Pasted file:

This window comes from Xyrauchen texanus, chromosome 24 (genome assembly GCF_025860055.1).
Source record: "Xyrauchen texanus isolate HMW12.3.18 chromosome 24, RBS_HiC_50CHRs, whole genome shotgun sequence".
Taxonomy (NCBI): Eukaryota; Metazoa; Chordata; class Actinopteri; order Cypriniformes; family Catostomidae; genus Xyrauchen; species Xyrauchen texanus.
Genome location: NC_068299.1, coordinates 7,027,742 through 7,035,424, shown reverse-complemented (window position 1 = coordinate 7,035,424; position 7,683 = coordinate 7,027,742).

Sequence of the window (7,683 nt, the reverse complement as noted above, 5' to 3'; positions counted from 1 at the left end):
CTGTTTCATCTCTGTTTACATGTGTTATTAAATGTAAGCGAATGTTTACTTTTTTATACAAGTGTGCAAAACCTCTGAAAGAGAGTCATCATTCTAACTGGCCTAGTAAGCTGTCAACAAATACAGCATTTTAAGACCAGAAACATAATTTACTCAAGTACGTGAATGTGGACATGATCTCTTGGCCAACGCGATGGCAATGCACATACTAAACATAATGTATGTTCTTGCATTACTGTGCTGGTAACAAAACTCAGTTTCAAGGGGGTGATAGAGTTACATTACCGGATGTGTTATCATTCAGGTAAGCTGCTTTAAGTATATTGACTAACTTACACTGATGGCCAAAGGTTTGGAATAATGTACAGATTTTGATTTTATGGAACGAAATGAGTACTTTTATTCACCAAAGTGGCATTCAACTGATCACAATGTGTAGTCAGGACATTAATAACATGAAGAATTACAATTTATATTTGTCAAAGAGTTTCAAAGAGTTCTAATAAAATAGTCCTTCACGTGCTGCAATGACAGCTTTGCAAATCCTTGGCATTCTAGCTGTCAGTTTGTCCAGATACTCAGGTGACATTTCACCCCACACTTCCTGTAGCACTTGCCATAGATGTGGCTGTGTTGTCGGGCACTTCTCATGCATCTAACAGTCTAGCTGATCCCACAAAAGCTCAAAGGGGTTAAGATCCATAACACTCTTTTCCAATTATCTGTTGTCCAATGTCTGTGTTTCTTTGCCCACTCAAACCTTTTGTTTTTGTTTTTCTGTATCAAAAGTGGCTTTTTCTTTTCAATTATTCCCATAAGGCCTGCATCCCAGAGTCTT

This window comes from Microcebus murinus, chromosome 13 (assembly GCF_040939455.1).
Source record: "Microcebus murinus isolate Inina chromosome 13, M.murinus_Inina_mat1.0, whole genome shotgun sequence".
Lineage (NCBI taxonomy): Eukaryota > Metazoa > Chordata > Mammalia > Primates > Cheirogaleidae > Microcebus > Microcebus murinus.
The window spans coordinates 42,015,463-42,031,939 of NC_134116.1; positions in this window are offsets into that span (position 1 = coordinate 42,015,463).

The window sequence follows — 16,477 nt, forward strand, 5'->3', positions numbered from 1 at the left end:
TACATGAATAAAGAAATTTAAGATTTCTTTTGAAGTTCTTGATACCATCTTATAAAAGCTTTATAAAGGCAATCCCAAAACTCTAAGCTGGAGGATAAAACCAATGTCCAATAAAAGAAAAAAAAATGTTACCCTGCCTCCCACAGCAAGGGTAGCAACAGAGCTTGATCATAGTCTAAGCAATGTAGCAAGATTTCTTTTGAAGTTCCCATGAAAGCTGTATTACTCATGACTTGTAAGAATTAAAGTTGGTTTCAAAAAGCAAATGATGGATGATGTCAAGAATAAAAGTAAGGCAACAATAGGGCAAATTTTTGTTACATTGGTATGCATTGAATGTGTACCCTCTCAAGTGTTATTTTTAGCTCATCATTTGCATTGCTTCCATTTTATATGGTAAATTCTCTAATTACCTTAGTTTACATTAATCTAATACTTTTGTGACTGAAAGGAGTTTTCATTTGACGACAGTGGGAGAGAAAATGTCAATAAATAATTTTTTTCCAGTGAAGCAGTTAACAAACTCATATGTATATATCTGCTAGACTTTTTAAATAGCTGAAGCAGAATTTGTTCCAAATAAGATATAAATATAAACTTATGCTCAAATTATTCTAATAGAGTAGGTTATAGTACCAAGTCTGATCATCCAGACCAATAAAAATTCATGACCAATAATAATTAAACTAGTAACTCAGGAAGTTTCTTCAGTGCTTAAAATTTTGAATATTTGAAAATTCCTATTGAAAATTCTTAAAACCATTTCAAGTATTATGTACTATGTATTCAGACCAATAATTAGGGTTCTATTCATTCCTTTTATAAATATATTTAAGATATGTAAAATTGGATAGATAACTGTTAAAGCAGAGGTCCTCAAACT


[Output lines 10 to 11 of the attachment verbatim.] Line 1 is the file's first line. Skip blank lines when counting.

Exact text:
The window spans coordinates 42,015,463-42,031,939 of NC_134116.1; positions in this window are offsets into that span (position 1 = coordinate 42,015,463).

The window sequence follows — 16,477 nt, forward strand, 5'->3', positions numbered from 1 at the left end: